Monday, December 1, 2008

Arminianism and Regeneration-Prior-to-Faith

Article 3 of The Five Arminian Articles of 1610:

That man has not saving grace of himself, not of the energy of his free will, inasmuch as he, in the state of apostasy and sin, can of and by himself neither think, will, nor do any thing that is truly good (such as saving Faith eminently is);

[A fairly strong statement that fallen man can do nothing, including have faith in the Gospel of Christ, that is anything other than evil. -GR]

but that it is needful that he be born again of God in Christ, through his Holy Spirit, and renewed in his understanding, inclination, or will, and all his powers, in order that he may rightly understand, think, will, and effect what is truly good, according to the Word of Christ, John XV.5; 'Without me ye can do nothing.'

-from pages 546-547 of Philip Schaff's The Creeds of Christendom, Volume III. (Brackets mine, of course.)

Note well the phrase "it is needful that he be born again of God," and its relation to understanding and doing that which is "truly good"; and, note that the article has specified that faith is included in that true good. This Arminian confession, the foundational Arminian confession, which is the basis of the famed Remonstrance, has clearly specified that being born again must precede, logically, faith in Christ.

What this means is that when synergists of any stripe, even those claiming to be Arminian, argue against regeneration-before-faith, they are not advancing the cause of true Arminianism. Rather, they are denying the doctrine of Total Depravity (which both Calvinists and Arminians affirm) and are siding with teaching of Pelagius. Pelagius, of course, maintained that

a) Adam's fall into sin did not render his posterity incapable of doing Good, and

b) the fact that men are commanded to do Good is proof that they can.

These concepts undergird the position of the mainstream leadership of the Southern Baptist Convention. This is the position that was advanced at the John 3:16 Conference. It is neither Calvinistic nor Arminian in its origin. Classic theologians in both those camps would label the theology of J316C as some form of Pelagianism.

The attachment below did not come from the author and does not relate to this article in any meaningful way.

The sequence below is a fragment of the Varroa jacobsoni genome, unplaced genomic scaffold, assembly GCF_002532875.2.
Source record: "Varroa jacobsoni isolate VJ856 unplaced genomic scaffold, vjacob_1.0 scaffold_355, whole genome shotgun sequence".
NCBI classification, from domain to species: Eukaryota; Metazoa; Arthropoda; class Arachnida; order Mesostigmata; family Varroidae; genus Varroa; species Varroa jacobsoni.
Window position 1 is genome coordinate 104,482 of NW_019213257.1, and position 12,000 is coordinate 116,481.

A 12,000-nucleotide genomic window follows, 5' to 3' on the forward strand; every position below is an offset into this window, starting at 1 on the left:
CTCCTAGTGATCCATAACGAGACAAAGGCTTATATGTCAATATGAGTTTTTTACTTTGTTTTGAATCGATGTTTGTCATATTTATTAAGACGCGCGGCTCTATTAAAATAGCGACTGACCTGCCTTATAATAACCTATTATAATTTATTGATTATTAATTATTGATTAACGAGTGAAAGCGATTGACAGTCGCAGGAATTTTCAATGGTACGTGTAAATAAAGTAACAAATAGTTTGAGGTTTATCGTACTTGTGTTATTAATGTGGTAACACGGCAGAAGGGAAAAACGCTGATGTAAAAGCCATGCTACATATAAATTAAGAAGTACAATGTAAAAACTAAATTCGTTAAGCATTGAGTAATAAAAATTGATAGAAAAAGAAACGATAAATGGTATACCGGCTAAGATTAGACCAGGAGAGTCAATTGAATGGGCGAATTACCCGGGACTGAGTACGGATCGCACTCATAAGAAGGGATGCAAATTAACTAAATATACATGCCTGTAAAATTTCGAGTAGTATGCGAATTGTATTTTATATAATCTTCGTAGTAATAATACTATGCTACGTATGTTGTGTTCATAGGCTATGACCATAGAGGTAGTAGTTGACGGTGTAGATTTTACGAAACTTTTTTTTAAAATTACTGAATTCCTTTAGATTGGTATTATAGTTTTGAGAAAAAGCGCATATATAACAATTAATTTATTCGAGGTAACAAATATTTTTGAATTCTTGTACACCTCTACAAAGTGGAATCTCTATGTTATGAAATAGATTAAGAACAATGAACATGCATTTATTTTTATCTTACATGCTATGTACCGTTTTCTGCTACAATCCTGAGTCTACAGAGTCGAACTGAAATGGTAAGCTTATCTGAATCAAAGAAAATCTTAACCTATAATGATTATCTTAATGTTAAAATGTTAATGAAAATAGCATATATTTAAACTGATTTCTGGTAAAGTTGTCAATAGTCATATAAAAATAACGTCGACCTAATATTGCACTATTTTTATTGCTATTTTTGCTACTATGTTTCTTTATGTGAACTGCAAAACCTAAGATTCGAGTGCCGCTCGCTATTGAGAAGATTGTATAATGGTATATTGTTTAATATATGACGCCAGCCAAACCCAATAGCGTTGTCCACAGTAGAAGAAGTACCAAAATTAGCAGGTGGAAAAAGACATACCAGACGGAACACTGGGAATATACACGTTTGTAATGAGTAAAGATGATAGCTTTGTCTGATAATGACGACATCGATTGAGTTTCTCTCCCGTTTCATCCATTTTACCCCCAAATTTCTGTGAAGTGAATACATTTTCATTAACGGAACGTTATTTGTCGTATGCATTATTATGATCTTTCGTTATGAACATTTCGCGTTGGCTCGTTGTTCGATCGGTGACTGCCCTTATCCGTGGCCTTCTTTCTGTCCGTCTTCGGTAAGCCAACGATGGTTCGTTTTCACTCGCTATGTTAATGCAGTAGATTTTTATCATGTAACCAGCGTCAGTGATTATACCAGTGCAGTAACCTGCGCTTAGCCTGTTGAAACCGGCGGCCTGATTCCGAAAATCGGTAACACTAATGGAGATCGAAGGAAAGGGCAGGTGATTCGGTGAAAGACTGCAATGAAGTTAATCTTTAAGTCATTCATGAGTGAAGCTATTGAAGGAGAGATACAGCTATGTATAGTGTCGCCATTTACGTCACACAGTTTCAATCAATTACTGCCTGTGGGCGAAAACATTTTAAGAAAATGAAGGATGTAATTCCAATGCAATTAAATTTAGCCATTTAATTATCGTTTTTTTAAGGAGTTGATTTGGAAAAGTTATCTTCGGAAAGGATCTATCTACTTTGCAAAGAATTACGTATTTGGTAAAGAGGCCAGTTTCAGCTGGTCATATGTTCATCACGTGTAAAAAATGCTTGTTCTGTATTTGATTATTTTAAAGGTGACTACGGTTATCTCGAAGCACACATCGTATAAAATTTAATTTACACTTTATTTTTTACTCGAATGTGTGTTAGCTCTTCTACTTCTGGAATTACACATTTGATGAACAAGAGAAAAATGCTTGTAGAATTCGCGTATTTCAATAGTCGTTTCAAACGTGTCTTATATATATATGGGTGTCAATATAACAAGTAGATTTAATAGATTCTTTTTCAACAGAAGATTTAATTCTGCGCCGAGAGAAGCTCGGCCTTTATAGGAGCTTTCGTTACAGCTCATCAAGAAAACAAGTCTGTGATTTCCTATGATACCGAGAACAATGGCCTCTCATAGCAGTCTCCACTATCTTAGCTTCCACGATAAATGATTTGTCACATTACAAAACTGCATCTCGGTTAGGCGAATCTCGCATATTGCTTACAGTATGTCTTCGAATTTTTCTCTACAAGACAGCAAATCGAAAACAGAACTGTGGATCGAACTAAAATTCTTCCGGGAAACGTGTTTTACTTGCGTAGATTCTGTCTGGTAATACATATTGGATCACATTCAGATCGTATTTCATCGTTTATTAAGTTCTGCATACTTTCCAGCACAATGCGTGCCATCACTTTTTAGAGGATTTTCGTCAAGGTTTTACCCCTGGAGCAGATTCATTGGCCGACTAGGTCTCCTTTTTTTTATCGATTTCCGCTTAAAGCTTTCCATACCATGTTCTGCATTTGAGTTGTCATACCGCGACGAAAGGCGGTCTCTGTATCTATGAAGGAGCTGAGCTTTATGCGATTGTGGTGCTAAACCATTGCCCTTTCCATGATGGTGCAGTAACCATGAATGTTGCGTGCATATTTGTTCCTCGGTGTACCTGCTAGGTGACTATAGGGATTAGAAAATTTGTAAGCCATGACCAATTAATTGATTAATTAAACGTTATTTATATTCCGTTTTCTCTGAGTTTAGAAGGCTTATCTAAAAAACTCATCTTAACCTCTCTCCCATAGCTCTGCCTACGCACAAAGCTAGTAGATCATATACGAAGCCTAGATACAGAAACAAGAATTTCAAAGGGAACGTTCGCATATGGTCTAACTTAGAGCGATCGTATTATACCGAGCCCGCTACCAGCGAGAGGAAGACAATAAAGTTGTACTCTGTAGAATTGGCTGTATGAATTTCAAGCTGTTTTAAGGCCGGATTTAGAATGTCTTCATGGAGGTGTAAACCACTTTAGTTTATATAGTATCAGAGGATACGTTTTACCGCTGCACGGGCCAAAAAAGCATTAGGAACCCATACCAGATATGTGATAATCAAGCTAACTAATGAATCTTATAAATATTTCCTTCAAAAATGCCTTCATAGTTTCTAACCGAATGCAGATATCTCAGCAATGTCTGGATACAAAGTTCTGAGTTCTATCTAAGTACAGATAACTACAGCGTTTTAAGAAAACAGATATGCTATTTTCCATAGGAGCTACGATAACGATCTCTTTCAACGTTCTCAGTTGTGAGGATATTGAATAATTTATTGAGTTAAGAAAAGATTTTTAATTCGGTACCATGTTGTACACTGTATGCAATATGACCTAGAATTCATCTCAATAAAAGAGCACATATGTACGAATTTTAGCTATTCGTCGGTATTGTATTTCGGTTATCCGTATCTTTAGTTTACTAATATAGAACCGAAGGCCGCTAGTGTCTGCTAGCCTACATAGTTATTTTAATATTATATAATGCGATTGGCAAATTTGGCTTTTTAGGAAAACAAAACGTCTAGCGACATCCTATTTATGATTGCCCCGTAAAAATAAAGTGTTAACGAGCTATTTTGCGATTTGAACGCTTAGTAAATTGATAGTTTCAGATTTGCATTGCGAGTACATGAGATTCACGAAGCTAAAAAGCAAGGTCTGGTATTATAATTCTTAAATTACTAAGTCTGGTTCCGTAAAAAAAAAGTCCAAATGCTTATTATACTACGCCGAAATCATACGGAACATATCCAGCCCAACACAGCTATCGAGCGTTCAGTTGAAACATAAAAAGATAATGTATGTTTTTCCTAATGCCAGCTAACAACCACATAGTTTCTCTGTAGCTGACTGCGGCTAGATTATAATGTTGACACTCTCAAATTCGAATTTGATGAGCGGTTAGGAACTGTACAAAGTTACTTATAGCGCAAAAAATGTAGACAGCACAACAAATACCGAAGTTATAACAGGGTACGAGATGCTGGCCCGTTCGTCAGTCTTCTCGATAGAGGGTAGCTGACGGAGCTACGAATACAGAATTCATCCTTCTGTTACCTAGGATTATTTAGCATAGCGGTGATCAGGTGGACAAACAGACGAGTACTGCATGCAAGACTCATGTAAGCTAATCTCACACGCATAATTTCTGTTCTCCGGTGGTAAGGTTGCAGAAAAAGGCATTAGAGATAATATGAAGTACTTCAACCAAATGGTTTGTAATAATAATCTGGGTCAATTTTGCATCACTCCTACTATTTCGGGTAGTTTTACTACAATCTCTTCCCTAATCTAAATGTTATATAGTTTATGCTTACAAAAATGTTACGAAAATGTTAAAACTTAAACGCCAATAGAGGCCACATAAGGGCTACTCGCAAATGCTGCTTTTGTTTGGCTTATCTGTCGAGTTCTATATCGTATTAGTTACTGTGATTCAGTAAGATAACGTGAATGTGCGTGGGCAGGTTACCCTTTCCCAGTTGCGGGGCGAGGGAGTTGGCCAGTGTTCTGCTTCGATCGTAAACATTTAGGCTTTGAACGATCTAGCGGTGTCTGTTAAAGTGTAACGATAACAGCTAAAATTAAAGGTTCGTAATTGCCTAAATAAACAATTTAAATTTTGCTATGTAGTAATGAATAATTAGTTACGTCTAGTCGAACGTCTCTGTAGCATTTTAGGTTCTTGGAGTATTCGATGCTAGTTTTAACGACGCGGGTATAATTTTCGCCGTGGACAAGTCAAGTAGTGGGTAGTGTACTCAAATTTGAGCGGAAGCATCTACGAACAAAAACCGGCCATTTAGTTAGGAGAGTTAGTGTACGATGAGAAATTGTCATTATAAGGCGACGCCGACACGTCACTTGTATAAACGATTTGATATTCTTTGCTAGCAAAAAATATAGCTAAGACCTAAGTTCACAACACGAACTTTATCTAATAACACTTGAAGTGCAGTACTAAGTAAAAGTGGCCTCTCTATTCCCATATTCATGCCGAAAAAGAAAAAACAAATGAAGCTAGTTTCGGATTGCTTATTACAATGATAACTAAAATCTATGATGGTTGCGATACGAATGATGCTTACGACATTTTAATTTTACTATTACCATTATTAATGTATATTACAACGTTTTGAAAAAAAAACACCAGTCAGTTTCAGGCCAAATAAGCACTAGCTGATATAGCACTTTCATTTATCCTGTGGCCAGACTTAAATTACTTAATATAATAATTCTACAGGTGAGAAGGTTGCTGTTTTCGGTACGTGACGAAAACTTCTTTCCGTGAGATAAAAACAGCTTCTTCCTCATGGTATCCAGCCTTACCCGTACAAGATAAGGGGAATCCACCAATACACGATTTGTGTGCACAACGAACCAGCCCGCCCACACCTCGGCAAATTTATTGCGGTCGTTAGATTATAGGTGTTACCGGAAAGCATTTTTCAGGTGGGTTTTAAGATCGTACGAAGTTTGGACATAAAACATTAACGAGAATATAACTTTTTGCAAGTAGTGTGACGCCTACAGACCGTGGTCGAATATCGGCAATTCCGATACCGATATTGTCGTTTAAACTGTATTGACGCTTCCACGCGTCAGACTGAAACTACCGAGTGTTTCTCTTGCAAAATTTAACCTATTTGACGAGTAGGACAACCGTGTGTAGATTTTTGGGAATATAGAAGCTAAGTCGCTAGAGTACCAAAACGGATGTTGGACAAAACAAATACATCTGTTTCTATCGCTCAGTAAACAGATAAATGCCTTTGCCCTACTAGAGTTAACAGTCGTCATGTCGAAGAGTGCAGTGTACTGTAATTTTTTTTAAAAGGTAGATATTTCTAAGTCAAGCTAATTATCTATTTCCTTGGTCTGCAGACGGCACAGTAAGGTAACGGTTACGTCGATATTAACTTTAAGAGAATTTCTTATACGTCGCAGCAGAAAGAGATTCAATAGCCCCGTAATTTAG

Granted, it is not "hard" Pelagian: it is some greatly softened version, but it maintains the core ideas. Specifically, man's fallen state does not render him incapable of truly doing Good, and the fact that the Gospel commands him to do so is proof that he can.

Again, for those keeping score, Pelagianism is a heresy. Whether or not the J316C version of it is damnable is up to God the Judge; but we can certainly render the verdict that it is a different gospel, and thus anathema (Galatians 1.)


kelly jack said...

So i've been way to generous using the word arminian in this debate,its actually way worse. Would Charles Wesley have been a classical Arminian?

Gordan said...

Well, I can't know how generous you've been....but I'm convinced that most of the people we Calvinists label as Arminians in a sort of knee-jerk reaction to them, are not Arminians at all. They may have in common with Arminians the idea of fallen man cooperating with grace in order to get saved, but Armianism really is a technical term that defines a specific theology. And, very few modern synergists actually hold to it.

Rather, it's my conviction that most modern non-Calvinists hold to a soteriology that is a product of their own personal attempts to cobble together all the Biblical data, and very often into a format that fits what they had theorized prior to the beginning of their cobbling. It's a soteriology developed in a vacuum; with no interaction with history, or gifted teachers, or even the fellowship of the saints. Not surprisingly, then, it's also often quite unique and personal. Bill's synergism doesn't match Joe's, except that they both hate Calvinism, especially as they've seen it presented by Dave Hunt, etc.